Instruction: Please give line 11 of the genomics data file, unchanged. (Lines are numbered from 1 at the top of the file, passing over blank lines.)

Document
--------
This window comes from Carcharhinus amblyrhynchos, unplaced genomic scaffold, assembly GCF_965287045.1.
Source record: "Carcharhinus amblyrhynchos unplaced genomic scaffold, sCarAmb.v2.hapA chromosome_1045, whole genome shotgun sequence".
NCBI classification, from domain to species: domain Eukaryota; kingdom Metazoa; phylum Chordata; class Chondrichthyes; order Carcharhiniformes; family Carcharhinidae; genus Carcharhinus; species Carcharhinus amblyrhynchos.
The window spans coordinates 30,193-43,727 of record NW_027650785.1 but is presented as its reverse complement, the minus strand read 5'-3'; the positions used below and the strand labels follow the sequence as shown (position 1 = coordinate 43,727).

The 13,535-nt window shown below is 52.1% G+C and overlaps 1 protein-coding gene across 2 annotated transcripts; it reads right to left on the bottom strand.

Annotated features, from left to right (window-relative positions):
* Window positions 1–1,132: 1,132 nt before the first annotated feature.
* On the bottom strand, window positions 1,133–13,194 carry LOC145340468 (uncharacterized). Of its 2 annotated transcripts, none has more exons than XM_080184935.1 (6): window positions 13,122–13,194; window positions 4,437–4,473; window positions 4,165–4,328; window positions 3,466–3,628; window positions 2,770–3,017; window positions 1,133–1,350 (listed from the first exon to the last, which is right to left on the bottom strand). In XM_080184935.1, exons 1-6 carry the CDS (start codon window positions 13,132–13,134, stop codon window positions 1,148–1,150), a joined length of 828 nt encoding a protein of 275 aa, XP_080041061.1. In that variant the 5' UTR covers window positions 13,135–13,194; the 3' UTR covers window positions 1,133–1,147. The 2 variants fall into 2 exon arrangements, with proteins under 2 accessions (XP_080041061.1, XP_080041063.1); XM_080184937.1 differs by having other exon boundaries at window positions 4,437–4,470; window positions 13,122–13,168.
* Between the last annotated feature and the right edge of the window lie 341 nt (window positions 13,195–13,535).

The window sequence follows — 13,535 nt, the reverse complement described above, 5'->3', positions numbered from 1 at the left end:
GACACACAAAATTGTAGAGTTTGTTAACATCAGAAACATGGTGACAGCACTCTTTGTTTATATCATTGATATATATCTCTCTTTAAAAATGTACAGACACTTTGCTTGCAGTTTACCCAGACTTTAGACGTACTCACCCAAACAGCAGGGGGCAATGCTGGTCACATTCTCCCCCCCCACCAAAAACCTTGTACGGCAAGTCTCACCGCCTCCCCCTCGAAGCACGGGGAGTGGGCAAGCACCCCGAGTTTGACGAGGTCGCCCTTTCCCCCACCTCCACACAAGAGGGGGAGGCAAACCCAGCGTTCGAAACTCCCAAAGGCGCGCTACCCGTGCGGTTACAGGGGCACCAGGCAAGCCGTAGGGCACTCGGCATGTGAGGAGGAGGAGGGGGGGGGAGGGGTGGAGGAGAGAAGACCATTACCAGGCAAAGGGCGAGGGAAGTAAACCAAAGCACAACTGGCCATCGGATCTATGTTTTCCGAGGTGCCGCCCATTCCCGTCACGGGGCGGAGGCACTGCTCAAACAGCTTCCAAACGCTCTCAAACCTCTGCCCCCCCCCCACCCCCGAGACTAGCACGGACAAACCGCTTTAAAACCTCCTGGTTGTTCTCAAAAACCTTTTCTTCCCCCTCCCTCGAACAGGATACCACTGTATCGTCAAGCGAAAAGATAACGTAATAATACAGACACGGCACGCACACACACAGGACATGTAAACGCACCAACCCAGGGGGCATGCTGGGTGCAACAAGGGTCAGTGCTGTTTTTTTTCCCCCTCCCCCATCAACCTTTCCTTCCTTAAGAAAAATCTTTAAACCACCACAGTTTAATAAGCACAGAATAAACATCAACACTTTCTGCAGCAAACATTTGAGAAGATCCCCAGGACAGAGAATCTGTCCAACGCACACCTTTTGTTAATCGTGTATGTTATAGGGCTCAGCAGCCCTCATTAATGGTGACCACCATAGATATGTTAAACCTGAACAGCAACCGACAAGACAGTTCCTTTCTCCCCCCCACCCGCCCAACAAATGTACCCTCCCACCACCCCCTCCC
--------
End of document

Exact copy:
GACACACAAAATTGTAGAGTTTGTTAACATCAGAAACATGGTGACAGCACTCTTTGTTTATATCATTGATATATATCTCTCTTTAAAAATGTACAGACACTTTGCTTGCAGTTTACCCAGACTTTAGACGTACTCACCCAAACAGCAGGGGGCAATGCTGGTCACATTCTCCCCCCCCACCAAAAACCTTGTACGGCAAGTCTCACCGCCTCCCCCTCGAAGCACGGGGAGTGGGCAAGCACCCCGAGTTTGACGAGGTCGCCCTTTCCCCCACCTCCACACAAGAGGGGGAGGCAAACCCAGCGTTCGAAACTCCCAAAGGCGCGCTACCCGTGCGGTTACAGGGGCACCAGGCAAGCCGTAGGGCACTCGGCATGTGAGGAGGAGGAGGGGGGGGGAGGGGTGGAGGAGAGAAGACCATTACCAGGCAAAGGGCGAGGGAAGTAAACCAAAGCACAACTGGCCATCGGATCTATGTTTTCCGAGGTGCCGCCCATTCCCGTCACGGGGCGGAGGCACTGCTCAAACAGCTTCCAAACGCTCTCAAACCTCTGCCCCCCCCCCACCCCCGAGACTAGCACGGACAAACCGCTTTAAAACCTCCTGGTTGTTCTCAAAAACCTTTTCTTCCCCCTCCCTCGAACAGGATACCACTGTATCGTCAAGCGAAAAGATAACGTAATAATACAGACACGGCACGCACACACACAGGACATGTAAACGCACCAACCCAGGGGGCATGCTGGGTGCAACAAGGGTCAGTGCTGTTTTTTTTCCCCCTCCCCCATCAACCTTTCCTTCCTTAAGAAAAATCTTTAAACCACCACAGTTTAATAAGCACAGAATAAACATCAACACTTTCTGCAGCAAACATTTGAGAAGATCCCCAGGACAGAGAATCTGTCCAACGCACACCTTTTGTTAATCGTGTATGTTATAGGGCTCAGCAGCCCTCATTAATGGTGACCACCATAGATATGTTAAACCTGAACAGCAACCGACAAGACAGTTCCTTTCTCCCCCCCACCCGCCCAACAAATGTACCCTCCCACCACCCCCTCCC